Navigation Links
Novel mechanism for control of gene expression revealed

(Boston) Dr. David Levin, Professor of Molecular & Cell Biology at Boston University Henry M. Goldman School of Dental Medicine and Professor of Microbiology at Boston University School of Medicine discovered recently a novel, evolutionarily conserved mechanism for the regulation of gene expression. The study describing this work titled, "Mpk1 MAPK Association with the Paf1 Complex Blocks Sen1-Mediated Premature Transcription Termination," appears in the March 4 issue of Cell.

Normal cell growth, embryonic development, and responses to stress, require proper spatial and temporal control of gene expression. Studies on control of transcription (RNA biosynthesis) are typically centered on understanding how the RNA polymerase is recruited to the promoter, the control region of a gene. However, new work from Levin and postdoctoral fellow, Ki-Young Kim, has revealed the existence of a second level of control in a yeast model system.

They found that genes expressed solely under certain stress conditions are normally maintained in a silent state by a process called transcriptional attenuation. In attenuation, the RNA polymerase initiates transcription of the gene, but its progress is terminated prematurely by a termination complex that binds to the polymerase. Attenuation occurs commonly in bacteria, but was not previously known to operate in eukaryotic cells (those with a nucleus).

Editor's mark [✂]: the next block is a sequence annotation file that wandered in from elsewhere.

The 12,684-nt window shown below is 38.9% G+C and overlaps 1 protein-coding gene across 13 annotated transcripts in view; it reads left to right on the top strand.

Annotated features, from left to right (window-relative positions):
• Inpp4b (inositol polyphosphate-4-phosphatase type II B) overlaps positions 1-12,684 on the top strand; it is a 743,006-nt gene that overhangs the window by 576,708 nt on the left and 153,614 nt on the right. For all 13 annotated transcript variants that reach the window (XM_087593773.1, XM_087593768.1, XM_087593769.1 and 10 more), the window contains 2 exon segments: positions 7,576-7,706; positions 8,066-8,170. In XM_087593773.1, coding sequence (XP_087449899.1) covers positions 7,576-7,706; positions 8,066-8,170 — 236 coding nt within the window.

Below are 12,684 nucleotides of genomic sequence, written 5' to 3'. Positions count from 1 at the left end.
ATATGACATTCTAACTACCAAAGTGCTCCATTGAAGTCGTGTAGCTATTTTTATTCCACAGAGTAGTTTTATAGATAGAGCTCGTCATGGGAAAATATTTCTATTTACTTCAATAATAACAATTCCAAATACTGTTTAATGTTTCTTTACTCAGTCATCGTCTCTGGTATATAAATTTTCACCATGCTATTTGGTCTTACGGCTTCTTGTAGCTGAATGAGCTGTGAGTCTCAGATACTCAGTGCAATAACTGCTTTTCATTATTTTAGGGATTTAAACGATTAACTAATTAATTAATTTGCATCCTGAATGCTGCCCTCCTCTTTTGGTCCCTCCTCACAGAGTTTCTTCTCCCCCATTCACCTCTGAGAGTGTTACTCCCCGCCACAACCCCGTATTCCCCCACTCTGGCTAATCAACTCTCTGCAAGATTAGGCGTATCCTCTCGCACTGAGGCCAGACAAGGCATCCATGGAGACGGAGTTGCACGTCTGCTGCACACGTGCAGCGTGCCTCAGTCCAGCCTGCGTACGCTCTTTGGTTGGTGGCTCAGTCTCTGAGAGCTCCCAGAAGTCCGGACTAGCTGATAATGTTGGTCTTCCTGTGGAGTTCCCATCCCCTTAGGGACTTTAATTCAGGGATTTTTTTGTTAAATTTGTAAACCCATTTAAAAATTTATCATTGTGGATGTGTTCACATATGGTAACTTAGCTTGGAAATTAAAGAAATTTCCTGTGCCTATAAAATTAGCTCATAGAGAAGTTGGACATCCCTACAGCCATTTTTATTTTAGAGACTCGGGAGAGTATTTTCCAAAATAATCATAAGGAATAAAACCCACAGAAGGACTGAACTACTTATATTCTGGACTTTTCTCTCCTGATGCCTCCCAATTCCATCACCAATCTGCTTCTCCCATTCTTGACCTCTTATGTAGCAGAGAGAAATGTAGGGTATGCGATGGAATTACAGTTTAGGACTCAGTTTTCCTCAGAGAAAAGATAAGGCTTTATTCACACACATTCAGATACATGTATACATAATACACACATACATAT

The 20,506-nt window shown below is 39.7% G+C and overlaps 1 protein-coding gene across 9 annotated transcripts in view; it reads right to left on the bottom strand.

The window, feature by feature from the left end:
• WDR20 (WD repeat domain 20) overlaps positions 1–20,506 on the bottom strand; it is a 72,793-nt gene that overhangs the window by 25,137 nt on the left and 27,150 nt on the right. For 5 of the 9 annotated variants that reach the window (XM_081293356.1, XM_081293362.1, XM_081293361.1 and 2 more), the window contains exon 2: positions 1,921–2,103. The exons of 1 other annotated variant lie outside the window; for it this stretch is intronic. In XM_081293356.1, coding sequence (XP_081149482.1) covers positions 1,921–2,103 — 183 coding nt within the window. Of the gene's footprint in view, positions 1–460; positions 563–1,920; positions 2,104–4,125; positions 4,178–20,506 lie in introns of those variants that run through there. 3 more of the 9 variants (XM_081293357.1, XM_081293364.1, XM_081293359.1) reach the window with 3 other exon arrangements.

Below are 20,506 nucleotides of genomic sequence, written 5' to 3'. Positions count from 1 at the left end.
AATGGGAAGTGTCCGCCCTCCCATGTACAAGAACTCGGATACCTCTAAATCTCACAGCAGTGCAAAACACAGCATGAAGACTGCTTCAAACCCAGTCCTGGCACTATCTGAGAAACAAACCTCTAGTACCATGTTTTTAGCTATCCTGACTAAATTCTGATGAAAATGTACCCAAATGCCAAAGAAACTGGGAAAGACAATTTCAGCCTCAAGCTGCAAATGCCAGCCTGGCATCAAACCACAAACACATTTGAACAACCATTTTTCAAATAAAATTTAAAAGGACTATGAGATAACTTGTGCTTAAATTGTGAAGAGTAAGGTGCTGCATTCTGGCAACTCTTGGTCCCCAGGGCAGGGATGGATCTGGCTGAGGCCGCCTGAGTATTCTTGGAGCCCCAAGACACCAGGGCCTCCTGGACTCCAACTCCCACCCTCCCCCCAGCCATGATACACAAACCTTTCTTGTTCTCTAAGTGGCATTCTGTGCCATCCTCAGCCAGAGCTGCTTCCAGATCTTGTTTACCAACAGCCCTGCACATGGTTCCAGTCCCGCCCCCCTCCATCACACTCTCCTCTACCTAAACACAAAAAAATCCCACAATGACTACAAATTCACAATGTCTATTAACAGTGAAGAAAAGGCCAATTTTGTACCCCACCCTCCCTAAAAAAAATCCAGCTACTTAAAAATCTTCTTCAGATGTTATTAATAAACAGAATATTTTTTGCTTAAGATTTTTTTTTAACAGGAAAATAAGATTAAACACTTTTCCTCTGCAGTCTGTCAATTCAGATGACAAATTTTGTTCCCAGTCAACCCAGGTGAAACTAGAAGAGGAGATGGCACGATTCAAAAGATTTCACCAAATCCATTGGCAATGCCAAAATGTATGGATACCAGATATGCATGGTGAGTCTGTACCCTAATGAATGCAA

"In response to an inducing stress signal, attenuation must be overcome so that a target gene can be expressed," said Levin. "The way that works in this instance is that an activating transcription factor, called Mpk1, serves double dutyit is first responsible for recruitment of the RNA polymerase to the promoter, but Mpk1 then binds to the transcribing polymerase to block association of the termination complex."

Mutations in a human protein, called Senataxin, which is related to a component of the yeast termination complex, are responsible for causing juvenile-onset forms of ALS and ataxia, two neuromuscular degenerative diseases.

In their newest research, Levin and Kim show that the discovered attenuation mechanism is evolutionarily conserved in humans. "The findings of this research have broad implications that translate to human cells," said Levin. "We know that when the key yeast proteins are replaced by their human counterparts, they are able to engage in the same interactions to exert control over attenuation."

Levin believes that attenuation is actually a widespread phenomenon. "Approximately 10% of yeast genes appear to be under attenuation control, which suggests that it may also be common in humans," said Levin. "This opens the door to the possibility of new approaches to therapeutic gene silencing, now that we know transcriptional attenuation operates in eukaryotic cells and that it's a regulated process."


Contact: Gina DiGravio
Boston University Medical Center

Related medicine news :